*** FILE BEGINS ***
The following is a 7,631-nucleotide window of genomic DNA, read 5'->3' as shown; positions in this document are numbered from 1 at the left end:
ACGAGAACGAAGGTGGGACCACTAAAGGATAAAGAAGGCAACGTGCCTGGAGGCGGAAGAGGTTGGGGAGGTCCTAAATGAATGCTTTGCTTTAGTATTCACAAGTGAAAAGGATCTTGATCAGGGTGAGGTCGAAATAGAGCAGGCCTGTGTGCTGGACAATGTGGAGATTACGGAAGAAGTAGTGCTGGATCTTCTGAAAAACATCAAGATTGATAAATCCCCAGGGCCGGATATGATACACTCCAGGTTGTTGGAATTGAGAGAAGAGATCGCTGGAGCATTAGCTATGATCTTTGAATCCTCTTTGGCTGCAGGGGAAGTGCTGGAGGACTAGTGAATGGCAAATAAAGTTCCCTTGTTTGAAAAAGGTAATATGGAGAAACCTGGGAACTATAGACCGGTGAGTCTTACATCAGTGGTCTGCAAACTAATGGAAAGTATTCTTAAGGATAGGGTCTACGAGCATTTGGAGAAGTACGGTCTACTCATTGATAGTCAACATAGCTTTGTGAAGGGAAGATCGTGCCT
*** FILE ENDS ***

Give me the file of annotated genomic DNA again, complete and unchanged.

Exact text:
The following is a 7,631-nucleotide window of genomic DNA, read 5'->3' as shown; positions in this document are numbered from 1 at the left end:
ACGAGAACGAAGGTGGGACCACTAAAGGATAAAGAAGGCAACGTGCCTGGAGGCGGAAGAGGTTGGGGAGGTCCTAAATGAATGCTTTGCTTTAGTATTCACAAGTGAAAAGGATCTTGATCAGGGTGAGGTCGAAATAGAGCAGGCCTGTGTGCTGGACAATGTGGAGATTACGGAAGAAGTAGTGCTGGATCTTCTGAAAAACATCAAGATTGATAAATCCCCAGGGCCGGATATGATACACTCCAGGTTGTTGGAATTGAGAGAAGAGATCGCTGGAGCATTAGCTATGATCTTTGAATCCTCTTTGGCTGCAGGGGAAGTGCTGGAGGACTAGTGAATGGCAAATAAAGTTCCCTTGTTTGAAAAAGGTAATATGGAGAAACCTGGGAACTATAGACCGGTGAGTCTTACATCAGTGGTCTGCAAACTAATGGAAAGTATTCTTAAGGATAGGGTCTACGAGCATTTGGAGAAGTACGGTCTACTCATTGATAGTCAACATAGCTTTGTGAAGGGAAGATCGTGCCT